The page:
Our first stop was a dinner in Beijing with Madame Qiu, Chinese Minister for Foreign Affairs (centre). Miss Qiu was a very cool, accommodating lady who took an interest in all of our respective businesses and projects. Note – regarding formalities below – I thought it was a huggy pic. Wasn’t.
But I’d already seen Beijing once before, and even though there was the novelty of blue sky, it was Southern China’s tech-powerhouse I really wanted to discover.
30 years ago Shenzhen, a 40-minute drive from Hong Kong, had a population of 30,000. Today it’s home to Tencent and Huawei, among other tech giants, and has a population of 19.2 million, all of whom reside in a very liveable city with a lush climate. There are also some pretty big incentives set by the local government to encourage foreign start-ups to set up shop.
If I was 20 and starting out in innovation and tech I’d be there.
Just when you think an idea is too stupid for words or is best left at the bottom of the wine bottle at 4 am, you discover China’s already selling it. Below is the equivalent of Fitbit for chickens. It’s simple – tag the chicken and the device records the steps, meaning you charge more for a dead, but formally fit, chicken.
Those 12-course meals I talked about earlier included the usual Chinese fare, with the added bonus of duck feet, sea cucumber, and a water creature found only in China, the duck-billed golden-line fish.
Some dishes, however, awaken your typically dormant vegetarian tendencies.
China leaves a mark, it fires you up. It rips you out of your comfort zone. It confronts and challenges you. It inspires and invigorates. It’s also exhausting. So after a week of travelling madness, I stumbled home after an overnight flight happy to hear a little voice say, ‘Dad, I got new pyjama pants with rockets on them!’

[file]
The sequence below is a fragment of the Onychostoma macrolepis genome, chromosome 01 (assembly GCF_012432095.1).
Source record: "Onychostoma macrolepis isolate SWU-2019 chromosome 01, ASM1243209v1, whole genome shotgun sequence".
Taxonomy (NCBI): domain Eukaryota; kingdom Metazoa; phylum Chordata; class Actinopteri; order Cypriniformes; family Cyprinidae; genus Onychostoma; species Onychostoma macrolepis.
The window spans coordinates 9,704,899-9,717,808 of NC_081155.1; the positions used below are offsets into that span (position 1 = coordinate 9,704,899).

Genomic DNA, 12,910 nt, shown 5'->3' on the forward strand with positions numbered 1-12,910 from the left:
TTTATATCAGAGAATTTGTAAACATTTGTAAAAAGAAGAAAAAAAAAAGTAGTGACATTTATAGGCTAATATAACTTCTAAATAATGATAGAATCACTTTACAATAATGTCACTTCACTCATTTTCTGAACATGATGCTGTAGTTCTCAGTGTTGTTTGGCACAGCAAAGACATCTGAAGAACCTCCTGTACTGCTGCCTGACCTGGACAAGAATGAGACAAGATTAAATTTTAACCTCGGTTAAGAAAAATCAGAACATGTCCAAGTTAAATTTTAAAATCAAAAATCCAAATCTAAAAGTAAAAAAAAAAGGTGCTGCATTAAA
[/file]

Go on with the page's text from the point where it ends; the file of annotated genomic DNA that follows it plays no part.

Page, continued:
Thanks a ton to NZCYF for a top trip. Xiexie!
Recently I’ve worked with VR and AR specialists M Theory to create a story for the world’s first virtual reality experience to help prospective university students choose their course of study.
Quite a mouthful, but here’s the blurb.
‘The Future of You’ (Torrens University Australia) takes students on an interactive journey designed to help them find their future career paths. It’s a fully immersive VR environment where students make a series of decisions to discover their personality profile, which uncovers courses that might suit them best.
Launched this month at Torrens University Open Days across Australia, ‘The Future of You’ features a virtual fortune-teller, developed using face mapping technology, who guides students through a series of questions and tests based on American psychologist John L Holland’s theory of career and vocational choice, The Holland Codes.
The virtual environment within ‘The Future of You’ is beautiful and mysterious, with the landscape shifting and changing as the visitor completes each series of questions. Sound and visual cues enhance the experience and create an engaging and lasting memory. At the end of the journey, the fortune teller presents visitors with their personality type in tarot card format, a brief descriptor and suggested career paths best suited to this personality type.
Which sure beats a visit to the school’s guidance counsellor.
‘The Future of You’ operates on Samsung Gear VR headsets. It will also be delivered through schools via Cardboard VR headsets and will be available for public download from the Oculus store from October.
I’ve been reading Steven Spielberg: A Biography. Talk about 10,000 hours. He started making films at 10. And here’s why his names suits him so well:
‘The original roots of the Spielberg family may have been in Austria/Hungary, where some of his ancestors before immigrating to Russia may have lived in an area controlled by the Duke of Spielberg. The Spielberg family name means ‘play mountain,’ a fittingly theatrical name for a playful adult who works in show business and ever since childhood has loved to build and film miniature mountains.